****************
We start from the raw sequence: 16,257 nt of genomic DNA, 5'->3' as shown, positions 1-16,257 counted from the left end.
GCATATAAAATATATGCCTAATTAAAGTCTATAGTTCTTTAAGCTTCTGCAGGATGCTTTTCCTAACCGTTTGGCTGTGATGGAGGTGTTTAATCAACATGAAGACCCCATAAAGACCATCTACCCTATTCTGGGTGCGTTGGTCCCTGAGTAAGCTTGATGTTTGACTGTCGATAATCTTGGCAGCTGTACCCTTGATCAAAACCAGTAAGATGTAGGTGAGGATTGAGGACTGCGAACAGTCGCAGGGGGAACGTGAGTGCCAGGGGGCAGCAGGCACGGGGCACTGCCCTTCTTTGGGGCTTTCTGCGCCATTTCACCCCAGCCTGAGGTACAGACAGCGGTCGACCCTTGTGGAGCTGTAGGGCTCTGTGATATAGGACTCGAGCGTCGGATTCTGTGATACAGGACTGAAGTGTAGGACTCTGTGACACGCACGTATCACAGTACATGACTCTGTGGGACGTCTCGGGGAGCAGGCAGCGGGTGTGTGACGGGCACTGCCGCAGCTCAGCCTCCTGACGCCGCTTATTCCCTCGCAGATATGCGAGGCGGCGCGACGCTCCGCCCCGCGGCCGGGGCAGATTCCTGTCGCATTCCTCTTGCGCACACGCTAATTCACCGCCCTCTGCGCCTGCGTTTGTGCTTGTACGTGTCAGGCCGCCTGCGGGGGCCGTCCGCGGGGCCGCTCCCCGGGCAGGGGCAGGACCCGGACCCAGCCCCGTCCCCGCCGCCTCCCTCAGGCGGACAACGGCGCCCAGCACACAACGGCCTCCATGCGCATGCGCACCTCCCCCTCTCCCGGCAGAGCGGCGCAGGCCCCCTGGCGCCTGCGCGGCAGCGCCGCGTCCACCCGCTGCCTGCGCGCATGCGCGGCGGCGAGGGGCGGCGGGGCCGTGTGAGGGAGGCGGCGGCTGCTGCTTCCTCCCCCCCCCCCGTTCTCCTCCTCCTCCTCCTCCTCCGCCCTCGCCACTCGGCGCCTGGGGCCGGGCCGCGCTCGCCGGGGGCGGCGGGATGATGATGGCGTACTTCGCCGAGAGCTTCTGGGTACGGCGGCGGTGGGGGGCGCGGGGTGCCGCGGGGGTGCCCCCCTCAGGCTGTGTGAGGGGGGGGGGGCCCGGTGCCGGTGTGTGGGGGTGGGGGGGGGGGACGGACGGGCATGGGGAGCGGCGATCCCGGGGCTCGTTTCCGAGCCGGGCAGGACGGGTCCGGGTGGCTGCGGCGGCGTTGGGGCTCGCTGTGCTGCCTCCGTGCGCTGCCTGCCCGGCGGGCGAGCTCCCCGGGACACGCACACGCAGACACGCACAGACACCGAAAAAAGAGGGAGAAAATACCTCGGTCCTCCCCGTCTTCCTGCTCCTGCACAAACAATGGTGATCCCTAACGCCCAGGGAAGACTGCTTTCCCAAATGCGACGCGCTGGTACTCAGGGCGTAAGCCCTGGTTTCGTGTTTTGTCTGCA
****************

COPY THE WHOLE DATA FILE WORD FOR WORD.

We start from the raw sequence: 16,257 nt of genomic DNA, 5'->3' as shown, positions 1-16,257 counted from the left end.
GCATATAAAATATATGCCTAATTAAAGTCTATAGTTCTTTAAGCTTCTGCAGGATGCTTTTCCTAACCGTTTGGCTGTGATGGAGGTGTTTAATCAACATGAAGACCCCATAAAGACCATCTACCCTATTCTGGGTGCGTTGGTCCCTGAGTAAGCTTGATGTTTGACTGTCGATAATCTTGGCAGCTGTACCCTTGATCAAAACCAGTAAGATGTAGGTGAGGATTGAGGACTGCGAACAGTCGCAGGGGGAACGTGAGTGCCAGGGGGCAGCAGGCACGGGGCACTGCCCTTCTTTGGGGCTTTCTGCGCCATTTCACCCCAGCCTGAGGTACAGACAGCGGTCGACCCTTGTGGAGCTGTAGGGCTCTGTGATATAGGACTCGAGCGTCGGATTCTGTGATACAGGACTGAAGTGTAGGACTCTGTGACACGCACGTATCACAGTACATGACTCTGTGGGACGTCTCGGGGAGCAGGCAGCGGGTGTGTGACGGGCACTGCCGCAGCTCAGCCTCCTGACGCCGCTTATTCCCTCGCAGATATGCGAGGCGGCGCGACGCTCCGCCCCGCGGCCGGGGCAGATTCCTGTCGCATTCCTCTTGCGCACACGCTAATTCACCGCCCTCTGCGCCTGCGTTTGTGCTTGTACGTGTCAGGCCGCCTGCGGGGGCCGTCCGCGGGGCCGCTCCCCGGGCAGGGGCAGGACCCGGACCCAGCCCCGTCCCCGCCGCCTCCCTCAGGCGGACAACGGCGCCCAGCACACAACGGCCTCCATGCGCATGCGCACCTCCCCCTCTCCCGGCAGAGCGGCGCAGGCCCCCTGGCGCCTGCGCGGCAGCGCCGCGTCCACCCGCTGCCTGCGCGCATGCGCGGCGGCGAGGGGCGGCGGGGCCGTGTGAGGGAGGCGGCGGCTGCTGCTTCCTCCCCCCCCCCCGTTCTCCTCCTCCTCCTCCTCCTCCGCCCTCGCCACTCGGCGCCTGGGGCCGGGCCGCGCTCGCCGGGGGCGGCGGGATGATGATGGCGTACTTCGCCGAGAGCTTCTGGGTACGGCGGCGGTGGGGGGCGCGGGGTGCCGCGGGGGTGCCCCCCTCAGGCTGTGTGAGGGGGGGGGGGCCCGGTGCCGGTGTGTGGGGGTGGGGGGGGGGGACGGACGGGCATGGGGAGCGGCGATCCCGGGGCTCGTTTCCGAGCCGGGCAGGACGGGTCCGGGTGGCTGCGGCGGCGTTGGGGCTCGCTGTGCTGCCTCCGTGCGCTGCCTGCCCGGCGGGCGAGCTCCCCGGGACACGCACACGCAGACACGCACAGACACCGAAAAAAGAGGGAGAAAATACCTCGGTCCTCCCCGTCTTCCTGCTCCTGCACAAACAATGGTGATCCCTAACGCCCAGGGAAGACTGCTTTCCCAAATGCGACGCGCTGGTACTCAGGGCGTAAGCCCTGGTTTCGTGTTTTGTCTGCA